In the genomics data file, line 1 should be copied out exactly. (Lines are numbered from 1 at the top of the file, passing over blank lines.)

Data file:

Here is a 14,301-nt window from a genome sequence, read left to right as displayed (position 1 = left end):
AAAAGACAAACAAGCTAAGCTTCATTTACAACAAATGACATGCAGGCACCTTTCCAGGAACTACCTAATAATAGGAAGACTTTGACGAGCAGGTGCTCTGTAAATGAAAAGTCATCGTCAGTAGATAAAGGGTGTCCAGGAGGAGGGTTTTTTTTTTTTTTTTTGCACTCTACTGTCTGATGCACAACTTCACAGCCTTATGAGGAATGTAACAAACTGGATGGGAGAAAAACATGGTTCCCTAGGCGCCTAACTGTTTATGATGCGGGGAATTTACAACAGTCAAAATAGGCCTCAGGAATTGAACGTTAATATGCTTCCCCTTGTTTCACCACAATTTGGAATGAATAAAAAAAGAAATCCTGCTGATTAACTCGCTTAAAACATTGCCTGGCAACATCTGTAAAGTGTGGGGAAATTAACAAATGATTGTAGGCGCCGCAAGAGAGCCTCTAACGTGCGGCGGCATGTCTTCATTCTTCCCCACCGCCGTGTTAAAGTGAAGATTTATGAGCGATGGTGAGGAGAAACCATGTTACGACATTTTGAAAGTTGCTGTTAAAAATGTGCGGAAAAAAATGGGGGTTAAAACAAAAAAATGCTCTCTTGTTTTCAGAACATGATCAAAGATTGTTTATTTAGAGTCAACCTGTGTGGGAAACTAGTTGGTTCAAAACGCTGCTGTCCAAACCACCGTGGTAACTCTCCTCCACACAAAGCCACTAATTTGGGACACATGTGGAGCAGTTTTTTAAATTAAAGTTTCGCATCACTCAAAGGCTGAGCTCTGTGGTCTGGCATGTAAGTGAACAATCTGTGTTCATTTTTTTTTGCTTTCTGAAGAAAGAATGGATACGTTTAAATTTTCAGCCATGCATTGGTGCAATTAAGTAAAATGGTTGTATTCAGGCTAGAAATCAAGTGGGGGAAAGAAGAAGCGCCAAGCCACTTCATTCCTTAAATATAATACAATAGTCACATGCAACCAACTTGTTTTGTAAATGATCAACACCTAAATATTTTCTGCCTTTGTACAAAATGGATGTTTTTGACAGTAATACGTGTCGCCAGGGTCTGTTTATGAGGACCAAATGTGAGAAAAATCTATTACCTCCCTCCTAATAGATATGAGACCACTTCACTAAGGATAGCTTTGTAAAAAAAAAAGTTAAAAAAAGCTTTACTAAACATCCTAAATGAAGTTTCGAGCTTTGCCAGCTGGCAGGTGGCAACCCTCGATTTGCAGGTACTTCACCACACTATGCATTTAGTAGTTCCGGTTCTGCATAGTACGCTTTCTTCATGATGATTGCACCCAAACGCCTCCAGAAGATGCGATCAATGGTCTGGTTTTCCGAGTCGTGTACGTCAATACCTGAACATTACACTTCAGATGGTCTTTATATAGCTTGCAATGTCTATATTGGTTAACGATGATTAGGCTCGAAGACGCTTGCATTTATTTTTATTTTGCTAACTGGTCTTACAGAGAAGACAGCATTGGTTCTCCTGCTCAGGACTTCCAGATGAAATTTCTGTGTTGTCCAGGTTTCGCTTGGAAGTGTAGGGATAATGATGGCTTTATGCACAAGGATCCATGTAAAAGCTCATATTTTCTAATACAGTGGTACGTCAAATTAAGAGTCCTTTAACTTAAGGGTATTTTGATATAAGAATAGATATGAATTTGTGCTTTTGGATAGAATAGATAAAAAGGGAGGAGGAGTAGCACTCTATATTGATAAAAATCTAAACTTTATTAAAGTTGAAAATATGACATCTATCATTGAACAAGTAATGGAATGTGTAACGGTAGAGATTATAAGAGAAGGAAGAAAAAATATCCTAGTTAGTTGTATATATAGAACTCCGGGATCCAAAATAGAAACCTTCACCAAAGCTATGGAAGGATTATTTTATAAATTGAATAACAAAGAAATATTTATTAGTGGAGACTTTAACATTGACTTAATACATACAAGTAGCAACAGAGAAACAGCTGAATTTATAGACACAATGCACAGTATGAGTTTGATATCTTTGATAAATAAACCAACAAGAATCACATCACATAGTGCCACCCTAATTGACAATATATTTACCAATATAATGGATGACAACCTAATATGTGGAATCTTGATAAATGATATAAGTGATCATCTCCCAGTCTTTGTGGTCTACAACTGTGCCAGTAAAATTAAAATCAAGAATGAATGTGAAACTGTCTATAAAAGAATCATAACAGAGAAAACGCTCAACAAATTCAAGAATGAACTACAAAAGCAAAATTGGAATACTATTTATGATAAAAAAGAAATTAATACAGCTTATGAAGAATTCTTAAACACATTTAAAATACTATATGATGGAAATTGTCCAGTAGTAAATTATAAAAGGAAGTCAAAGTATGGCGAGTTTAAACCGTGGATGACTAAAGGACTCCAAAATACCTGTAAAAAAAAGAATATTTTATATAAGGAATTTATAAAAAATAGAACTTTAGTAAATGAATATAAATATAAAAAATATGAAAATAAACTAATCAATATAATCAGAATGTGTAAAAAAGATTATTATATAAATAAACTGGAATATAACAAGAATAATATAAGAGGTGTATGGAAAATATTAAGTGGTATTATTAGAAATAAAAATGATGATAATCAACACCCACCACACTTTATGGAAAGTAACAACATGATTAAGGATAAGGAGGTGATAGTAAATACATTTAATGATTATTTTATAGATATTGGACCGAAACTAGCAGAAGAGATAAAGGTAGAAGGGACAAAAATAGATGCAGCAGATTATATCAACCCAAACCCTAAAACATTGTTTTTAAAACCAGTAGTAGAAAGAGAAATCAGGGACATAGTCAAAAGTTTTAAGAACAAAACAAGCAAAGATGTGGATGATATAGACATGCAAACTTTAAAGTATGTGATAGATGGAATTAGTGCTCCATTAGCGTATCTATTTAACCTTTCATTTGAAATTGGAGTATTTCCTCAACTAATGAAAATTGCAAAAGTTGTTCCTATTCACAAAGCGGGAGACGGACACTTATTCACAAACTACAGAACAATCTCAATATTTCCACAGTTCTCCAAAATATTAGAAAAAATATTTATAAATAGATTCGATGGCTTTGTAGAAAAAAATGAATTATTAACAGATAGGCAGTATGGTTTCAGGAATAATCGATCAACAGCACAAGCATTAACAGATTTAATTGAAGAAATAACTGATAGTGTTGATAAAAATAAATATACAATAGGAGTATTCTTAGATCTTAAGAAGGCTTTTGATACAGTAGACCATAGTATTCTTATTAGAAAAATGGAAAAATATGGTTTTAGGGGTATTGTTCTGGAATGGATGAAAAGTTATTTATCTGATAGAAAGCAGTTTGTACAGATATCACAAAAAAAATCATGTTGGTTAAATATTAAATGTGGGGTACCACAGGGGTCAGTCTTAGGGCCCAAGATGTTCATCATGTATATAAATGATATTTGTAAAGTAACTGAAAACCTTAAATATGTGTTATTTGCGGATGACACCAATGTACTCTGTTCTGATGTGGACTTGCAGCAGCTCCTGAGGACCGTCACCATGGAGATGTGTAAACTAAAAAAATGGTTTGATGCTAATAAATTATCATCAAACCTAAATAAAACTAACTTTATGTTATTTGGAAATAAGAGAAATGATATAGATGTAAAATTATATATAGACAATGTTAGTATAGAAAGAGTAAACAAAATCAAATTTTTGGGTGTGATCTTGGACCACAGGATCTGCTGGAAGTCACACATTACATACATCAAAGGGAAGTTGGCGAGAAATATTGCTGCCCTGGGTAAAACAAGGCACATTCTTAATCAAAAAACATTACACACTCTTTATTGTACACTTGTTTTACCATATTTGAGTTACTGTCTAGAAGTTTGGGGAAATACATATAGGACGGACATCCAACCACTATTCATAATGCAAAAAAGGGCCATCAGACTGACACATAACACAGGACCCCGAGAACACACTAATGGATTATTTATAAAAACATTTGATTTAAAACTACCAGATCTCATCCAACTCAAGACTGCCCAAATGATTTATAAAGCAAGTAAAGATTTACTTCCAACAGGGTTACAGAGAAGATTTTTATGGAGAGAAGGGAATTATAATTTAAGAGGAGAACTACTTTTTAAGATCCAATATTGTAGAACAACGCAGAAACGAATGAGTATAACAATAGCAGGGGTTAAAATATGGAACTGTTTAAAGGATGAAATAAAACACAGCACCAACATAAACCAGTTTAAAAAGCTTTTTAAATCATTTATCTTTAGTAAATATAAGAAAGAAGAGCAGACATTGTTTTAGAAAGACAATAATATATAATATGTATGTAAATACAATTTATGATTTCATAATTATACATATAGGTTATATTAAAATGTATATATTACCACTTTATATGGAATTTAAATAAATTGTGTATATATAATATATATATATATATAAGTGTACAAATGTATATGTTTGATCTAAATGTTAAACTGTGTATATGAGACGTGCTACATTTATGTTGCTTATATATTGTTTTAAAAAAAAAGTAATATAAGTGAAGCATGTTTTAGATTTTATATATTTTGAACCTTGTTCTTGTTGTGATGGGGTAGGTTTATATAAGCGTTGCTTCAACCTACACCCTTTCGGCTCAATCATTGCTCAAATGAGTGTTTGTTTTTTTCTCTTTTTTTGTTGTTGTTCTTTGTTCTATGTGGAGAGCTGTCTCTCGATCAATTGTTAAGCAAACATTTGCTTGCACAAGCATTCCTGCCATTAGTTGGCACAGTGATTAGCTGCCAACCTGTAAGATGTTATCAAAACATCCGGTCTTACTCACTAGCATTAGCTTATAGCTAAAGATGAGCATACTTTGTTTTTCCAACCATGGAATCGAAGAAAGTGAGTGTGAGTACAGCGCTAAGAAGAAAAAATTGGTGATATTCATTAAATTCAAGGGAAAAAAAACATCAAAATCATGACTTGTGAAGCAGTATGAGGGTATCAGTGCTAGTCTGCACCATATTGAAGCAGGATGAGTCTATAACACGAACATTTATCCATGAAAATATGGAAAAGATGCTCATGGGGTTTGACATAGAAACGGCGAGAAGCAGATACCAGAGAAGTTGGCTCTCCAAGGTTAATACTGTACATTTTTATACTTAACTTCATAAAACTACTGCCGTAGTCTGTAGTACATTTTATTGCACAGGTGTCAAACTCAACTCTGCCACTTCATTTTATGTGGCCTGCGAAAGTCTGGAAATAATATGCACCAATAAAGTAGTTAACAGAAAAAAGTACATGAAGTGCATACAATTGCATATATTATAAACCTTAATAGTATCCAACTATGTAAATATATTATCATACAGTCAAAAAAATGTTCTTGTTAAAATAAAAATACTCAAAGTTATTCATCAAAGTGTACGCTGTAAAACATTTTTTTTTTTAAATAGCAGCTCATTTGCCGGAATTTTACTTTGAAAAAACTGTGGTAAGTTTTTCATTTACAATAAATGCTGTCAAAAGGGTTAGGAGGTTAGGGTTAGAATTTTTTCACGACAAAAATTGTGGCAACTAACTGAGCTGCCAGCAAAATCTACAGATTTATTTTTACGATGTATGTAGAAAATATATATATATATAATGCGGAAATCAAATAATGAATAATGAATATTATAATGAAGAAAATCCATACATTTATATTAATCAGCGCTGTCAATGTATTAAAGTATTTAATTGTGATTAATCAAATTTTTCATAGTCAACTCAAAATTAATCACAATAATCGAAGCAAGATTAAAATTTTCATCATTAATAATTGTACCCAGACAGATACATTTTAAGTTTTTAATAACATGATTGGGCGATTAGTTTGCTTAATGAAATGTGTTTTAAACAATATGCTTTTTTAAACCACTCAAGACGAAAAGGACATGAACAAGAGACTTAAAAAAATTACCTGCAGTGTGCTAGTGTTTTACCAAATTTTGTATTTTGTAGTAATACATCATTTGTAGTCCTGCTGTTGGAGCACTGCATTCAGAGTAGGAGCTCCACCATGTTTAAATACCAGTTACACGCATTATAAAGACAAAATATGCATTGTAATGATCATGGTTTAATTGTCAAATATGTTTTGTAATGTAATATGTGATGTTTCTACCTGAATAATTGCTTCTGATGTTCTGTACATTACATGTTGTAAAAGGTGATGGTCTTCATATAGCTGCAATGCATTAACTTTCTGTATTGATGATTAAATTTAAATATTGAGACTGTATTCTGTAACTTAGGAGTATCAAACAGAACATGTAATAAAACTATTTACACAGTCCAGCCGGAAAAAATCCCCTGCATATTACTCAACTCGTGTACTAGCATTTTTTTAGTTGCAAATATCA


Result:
Here is a 14,301-nt window from a genome sequence, read left to right as displayed (position 1 = left end):